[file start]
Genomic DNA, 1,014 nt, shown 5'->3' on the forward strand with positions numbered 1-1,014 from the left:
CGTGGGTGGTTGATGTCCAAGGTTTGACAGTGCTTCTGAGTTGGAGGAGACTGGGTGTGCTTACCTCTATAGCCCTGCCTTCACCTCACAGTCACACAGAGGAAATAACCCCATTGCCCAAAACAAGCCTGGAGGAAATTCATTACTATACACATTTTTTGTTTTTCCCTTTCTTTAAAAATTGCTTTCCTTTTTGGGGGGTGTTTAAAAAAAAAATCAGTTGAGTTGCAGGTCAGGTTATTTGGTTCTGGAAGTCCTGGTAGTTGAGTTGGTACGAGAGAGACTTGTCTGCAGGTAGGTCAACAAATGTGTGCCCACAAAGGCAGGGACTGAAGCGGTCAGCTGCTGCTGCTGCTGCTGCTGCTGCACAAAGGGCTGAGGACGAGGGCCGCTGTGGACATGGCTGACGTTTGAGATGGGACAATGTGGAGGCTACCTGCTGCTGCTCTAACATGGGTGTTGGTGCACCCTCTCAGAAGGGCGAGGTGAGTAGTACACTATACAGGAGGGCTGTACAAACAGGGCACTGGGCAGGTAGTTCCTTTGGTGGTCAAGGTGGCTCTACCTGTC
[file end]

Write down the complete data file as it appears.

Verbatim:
Genomic DNA, 1,014 nt, shown 5'->3' on the forward strand with positions numbered 1-1,014 from the left:
CGTGGGTGGTTGATGTCCAAGGTTTGACAGTGCTTCTGAGTTGGAGGAGACTGGGTGTGCTTACCTCTATAGCCCTGCCTTCACCTCACAGTCACACAGAGGAAATAACCCCATTGCCCAAAACAAGCCTGGAGGAAATTCATTACTATACACATTTTTTGTTTTTCCCTTTCTTTAAAAATTGCTTTCCTTTTTGGGGGGTGTTTAAAAAAAAAATCAGTTGAGTTGCAGGTCAGGTTATTTGGTTCTGGAAGTCCTGGTAGTTGAGTTGGTACGAGAGAGACTTGTCTGCAGGTAGGTCAACAAATGTGTGCCCACAAAGGCAGGGACTGAAGCGGTCAGCTGCTGCTGCTGCTGCTGCTGCTGCACAAAGGGCTGAGGACGAGGGCCGCTGTGGACATGGCTGACGTTTGAGATGGGACAATGTGGAGGCTACCTGCTGCTGCTCTAACATGGGTGTTGGTGCACCCTCTCAGAAGGGCGAGGTGAGTAGTACACTATACAGGAGGGCTGTACAAACAGGGCACTGGGCAGGTAGTTCCTTTGGTGGTCAAGGTGGCTCTACCTGTC